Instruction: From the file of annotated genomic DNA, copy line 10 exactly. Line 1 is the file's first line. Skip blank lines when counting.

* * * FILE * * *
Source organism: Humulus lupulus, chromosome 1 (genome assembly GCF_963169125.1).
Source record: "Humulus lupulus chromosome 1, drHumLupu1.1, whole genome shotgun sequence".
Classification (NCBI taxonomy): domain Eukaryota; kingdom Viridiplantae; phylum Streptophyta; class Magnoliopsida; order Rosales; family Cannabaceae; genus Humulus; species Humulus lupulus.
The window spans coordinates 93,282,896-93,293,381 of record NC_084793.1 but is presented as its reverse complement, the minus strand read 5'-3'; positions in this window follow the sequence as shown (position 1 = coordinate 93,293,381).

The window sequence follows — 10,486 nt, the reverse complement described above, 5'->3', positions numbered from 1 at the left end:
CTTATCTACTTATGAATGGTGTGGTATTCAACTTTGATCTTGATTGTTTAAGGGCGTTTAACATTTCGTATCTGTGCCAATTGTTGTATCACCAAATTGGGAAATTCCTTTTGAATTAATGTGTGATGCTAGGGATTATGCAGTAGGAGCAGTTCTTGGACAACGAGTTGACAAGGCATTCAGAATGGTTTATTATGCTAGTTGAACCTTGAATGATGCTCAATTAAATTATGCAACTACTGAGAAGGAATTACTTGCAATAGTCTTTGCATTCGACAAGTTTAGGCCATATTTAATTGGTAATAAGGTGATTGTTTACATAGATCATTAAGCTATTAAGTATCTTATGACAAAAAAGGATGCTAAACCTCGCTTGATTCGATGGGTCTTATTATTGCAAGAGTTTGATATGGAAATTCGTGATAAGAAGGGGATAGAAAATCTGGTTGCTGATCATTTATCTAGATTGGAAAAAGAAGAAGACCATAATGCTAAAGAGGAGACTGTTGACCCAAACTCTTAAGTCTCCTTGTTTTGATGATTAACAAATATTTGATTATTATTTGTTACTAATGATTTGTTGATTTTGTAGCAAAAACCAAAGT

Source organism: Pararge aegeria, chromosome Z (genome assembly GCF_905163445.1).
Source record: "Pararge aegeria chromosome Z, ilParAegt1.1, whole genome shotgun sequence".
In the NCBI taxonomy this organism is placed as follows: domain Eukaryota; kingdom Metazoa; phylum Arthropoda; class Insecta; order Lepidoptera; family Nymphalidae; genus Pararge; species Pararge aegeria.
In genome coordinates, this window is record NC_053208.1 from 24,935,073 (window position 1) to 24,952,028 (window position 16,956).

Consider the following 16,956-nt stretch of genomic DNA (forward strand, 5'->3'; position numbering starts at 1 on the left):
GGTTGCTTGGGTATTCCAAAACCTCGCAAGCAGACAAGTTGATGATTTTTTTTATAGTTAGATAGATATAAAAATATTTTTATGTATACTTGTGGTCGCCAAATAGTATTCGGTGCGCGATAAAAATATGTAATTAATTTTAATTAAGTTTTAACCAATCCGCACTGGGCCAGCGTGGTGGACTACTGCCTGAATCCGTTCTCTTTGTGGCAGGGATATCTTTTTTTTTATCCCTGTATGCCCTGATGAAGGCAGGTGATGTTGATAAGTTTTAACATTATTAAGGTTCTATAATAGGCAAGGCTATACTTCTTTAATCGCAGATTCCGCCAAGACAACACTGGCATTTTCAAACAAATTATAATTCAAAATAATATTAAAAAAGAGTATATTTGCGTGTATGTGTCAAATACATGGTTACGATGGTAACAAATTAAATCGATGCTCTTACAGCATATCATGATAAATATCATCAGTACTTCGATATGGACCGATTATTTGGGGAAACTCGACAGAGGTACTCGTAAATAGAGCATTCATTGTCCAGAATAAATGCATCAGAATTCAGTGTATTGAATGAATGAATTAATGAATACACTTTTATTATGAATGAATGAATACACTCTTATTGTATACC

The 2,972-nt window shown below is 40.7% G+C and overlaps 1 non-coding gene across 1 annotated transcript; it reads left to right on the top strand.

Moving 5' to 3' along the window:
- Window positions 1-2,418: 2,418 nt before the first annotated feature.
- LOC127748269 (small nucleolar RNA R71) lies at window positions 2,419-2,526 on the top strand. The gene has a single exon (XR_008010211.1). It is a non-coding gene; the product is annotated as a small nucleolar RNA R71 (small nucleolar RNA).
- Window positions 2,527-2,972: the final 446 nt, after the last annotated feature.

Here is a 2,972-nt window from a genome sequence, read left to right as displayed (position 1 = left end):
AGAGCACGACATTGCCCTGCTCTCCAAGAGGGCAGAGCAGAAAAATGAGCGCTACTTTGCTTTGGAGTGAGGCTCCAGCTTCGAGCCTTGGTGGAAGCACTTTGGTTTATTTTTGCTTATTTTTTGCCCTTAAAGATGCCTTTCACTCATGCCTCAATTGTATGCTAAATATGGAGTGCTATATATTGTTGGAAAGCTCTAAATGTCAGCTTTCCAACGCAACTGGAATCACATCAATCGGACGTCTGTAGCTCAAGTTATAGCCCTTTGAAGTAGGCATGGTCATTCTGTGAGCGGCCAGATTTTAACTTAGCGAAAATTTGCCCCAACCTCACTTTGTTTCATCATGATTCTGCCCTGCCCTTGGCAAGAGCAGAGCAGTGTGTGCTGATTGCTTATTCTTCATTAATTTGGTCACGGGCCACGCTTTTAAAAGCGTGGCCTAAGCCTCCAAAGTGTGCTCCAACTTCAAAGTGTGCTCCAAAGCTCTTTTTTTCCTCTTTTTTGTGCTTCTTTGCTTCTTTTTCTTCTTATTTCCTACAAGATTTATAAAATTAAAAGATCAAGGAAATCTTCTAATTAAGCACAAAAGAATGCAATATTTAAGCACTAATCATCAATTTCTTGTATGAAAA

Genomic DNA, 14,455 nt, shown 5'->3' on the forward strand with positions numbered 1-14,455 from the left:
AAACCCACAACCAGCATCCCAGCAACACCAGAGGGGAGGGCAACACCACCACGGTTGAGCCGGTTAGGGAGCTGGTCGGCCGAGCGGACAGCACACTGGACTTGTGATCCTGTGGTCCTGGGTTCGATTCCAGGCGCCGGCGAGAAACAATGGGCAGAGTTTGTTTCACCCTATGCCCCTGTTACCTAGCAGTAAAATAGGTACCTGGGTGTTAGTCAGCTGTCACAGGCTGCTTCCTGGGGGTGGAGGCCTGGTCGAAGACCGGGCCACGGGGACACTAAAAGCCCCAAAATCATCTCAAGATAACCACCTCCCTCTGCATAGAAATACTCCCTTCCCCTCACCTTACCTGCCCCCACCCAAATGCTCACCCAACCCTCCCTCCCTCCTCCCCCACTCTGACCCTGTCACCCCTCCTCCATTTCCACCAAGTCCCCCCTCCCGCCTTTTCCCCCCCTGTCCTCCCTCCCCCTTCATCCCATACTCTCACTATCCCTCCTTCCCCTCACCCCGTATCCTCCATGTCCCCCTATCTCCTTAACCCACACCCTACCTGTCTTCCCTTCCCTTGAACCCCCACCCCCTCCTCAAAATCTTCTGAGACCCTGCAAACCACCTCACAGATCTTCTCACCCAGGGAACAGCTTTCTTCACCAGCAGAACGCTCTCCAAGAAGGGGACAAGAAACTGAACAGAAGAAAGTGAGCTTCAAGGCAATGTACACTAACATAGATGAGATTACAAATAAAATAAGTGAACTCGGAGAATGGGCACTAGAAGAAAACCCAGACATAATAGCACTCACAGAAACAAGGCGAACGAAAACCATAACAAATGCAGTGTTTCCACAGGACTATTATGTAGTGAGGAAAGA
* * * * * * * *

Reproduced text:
In genome coordinates, this window is record NC_053208.1 from 24,935,073 (window position 1) to 24,952,028 (window position 16,956).